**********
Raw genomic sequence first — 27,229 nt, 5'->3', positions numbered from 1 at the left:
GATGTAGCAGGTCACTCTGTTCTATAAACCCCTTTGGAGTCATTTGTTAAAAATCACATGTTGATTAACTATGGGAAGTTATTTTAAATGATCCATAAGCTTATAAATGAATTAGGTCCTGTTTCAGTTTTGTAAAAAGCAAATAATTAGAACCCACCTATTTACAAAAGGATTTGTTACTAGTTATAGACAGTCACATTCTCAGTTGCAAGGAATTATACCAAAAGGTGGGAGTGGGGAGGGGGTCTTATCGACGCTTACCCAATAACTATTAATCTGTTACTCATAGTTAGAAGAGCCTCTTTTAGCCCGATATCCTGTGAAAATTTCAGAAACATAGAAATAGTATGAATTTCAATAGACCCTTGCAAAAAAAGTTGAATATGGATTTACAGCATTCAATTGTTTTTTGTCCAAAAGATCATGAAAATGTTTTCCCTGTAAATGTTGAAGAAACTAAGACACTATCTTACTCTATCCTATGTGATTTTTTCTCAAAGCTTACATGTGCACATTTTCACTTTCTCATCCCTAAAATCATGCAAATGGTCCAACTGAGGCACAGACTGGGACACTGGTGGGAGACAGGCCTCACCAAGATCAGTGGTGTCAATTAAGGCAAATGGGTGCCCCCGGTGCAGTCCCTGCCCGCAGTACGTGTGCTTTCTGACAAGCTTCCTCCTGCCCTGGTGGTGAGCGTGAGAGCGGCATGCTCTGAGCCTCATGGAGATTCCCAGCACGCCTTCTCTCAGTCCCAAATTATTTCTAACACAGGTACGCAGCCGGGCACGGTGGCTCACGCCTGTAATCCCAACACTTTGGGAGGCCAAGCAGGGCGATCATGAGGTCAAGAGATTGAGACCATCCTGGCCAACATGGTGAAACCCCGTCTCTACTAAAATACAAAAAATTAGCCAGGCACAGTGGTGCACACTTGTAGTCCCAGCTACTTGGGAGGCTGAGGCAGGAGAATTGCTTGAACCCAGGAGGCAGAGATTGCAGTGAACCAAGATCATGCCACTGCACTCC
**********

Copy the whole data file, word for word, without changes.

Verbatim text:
Raw genomic sequence first — 27,229 nt, 5'->3', positions numbered from 1 at the left:
GATGTAGCAGGTCACTCTGTTCTATAAACCCCTTTGGAGTCATTTGTTAAAAATCACATGTTGATTAACTATGGGAAGTTATTTTAAATGATCCATAAGCTTATAAATGAATTAGGTCCTGTTTCAGTTTTGTAAAAAGCAAATAATTAGAACCCACCTATTTACAAAAGGATTTGTTACTAGTTATAGACAGTCACATTCTCAGTTGCAAGGAATTATACCAAAAGGTGGGAGTGGGGAGGGGGTCTTATCGACGCTTACCCAATAACTATTAATCTGTTACTCATAGTTAGAAGAGCCTCTTTTAGCCCGATATCCTGTGAAAATTTCAGAAACATAGAAATAGTATGAATTTCAATAGACCCTTGCAAAAAAAGTTGAATATGGATTTACAGCATTCAATTGTTTTTTGTCCAAAAGATCATGAAAATGTTTTCCCTGTAAATGTTGAAGAAACTAAGACACTATCTTACTCTATCCTATGTGATTTTTTCTCAAAGCTTACATGTGCACATTTTCACTTTCTCATCCCTAAAATCATGCAAATGGTCCAACTGAGGCACAGACTGGGACACTGGTGGGAGACAGGCCTCACCAAGATCAGTGGTGTCAATTAAGGCAAATGGGTGCCCCCGGTGCAGTCCCTGCCCGCAGTACGTGTGCTTTCTGACAAGCTTCCTCCTGCCCTGGTGGTGAGCGTGAGAGCGGCATGCTCTGAGCCTCATGGAGATTCCCAGCACGCCTTCTCTCAGTCCCAAATTATTTCTAACACAGGTACGCAGCCGGGCACGGTGGCTCACGCCTGTAATCCCAACACTTTGGGAGGCCAAGCAGGGCGATCATGAGGTCAAGAGATTGAGACCATCCTGGCCAACATGGTGAAACCCCGTCTCTACTAAAATACAAAAAATTAGCCAGGCACAGTGGTGCACACTTGTAGTCCCAGCTACTTGGGAGGCTGAGGCAGGAGAATTGCTTGAACCCAGGAGGCAGAGATTGCAGTGAACCAAGATCATGCCACTGCACTCC